My passport is lying impatiently in my desk drawer, ready for that new Brazil entry stamp to be inked on it. I can't wait.

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Sunday, 24 July 2016


TW: self harm
"I am thankful for my struggle because without it, I wouldn't have stumbled upon my strength." - Alexandra Elle

Half of a decade. 5 years.  260 weeks. 1,825 days. 2.3 million minutes.

Five has been a reoccurring number in my life this year. I turned 25 and this year marks my fifth year of being self harm free. I've talked about my self harm extensively on my blog (see here and here) Plus I even made a video about it.  See here.

For my fifth year anniversary things went a little bit differently.

To start off this special year I did something I didn't think I'd ever do. I spoke with a national newspaper about my self harm. It went online, it went into the physical newspaper. It was overwhelming. When I went to speak with the reporter it was the first time I'd ever spoken with someone about my self harm who wasn't a family member, a boyfriend, friend or my therapist. Before this article came out I could count the number of people who I had actually spoken about this issue of mine on two hands.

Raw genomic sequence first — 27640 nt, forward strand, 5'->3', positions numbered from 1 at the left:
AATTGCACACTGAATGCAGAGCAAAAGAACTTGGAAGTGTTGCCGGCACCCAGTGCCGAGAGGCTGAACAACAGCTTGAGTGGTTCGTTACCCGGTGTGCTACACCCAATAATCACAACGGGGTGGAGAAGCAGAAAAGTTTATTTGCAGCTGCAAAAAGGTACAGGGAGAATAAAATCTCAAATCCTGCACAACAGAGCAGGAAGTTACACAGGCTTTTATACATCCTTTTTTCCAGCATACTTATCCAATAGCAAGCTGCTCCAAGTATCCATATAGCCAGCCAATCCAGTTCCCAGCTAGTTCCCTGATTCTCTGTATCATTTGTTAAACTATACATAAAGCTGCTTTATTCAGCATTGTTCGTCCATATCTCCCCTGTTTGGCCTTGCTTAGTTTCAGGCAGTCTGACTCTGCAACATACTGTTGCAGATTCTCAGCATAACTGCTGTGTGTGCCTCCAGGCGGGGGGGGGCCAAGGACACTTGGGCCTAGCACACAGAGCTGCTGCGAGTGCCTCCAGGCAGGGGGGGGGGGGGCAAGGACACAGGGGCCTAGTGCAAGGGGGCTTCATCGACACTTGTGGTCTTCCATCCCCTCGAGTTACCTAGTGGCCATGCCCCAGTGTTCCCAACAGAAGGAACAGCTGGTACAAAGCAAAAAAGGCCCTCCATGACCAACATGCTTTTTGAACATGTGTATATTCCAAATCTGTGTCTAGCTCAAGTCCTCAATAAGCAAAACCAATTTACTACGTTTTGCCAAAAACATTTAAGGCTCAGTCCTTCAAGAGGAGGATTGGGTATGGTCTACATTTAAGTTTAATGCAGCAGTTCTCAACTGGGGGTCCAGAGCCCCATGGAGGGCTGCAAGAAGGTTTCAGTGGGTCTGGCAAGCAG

Once the article came out it really blew up. I had people text me that I hadn't spoken to in years, the post got shared, liked and talked about. The messages of support and love continued for days. It was as if the biggest weight had been lifted off my shoulders. Emails from the parents of my school friends poured in, sharing that their own children struggled with mental health. A school friend that I had shared a room with for one year and counted as one of my closest friends, messaged me and said that whilst we'd been roommates she'd been visiting a therapist which I had no idea about.

It was so heartwarming and at the same time heartbreaking. It was heartbreaking that girls I lived with and shared a part of my life with struggled in silence. And I didn't have a clue. It just shows how isolating suffering with mental health can be.

When the article came out, it came out suddenly and without much warning. To my shame I didn't have time to warn my parents, who I worried would try and talk me out of speaking with the reporter. When the article came out it was very difficult for my mum. Once I completed my therapy for her it felt like that chapter of my life was closed. When they read the article, my dad who paid the therapy bills but had never ever spoken with me about it before, called me and said "You've got to see this through now".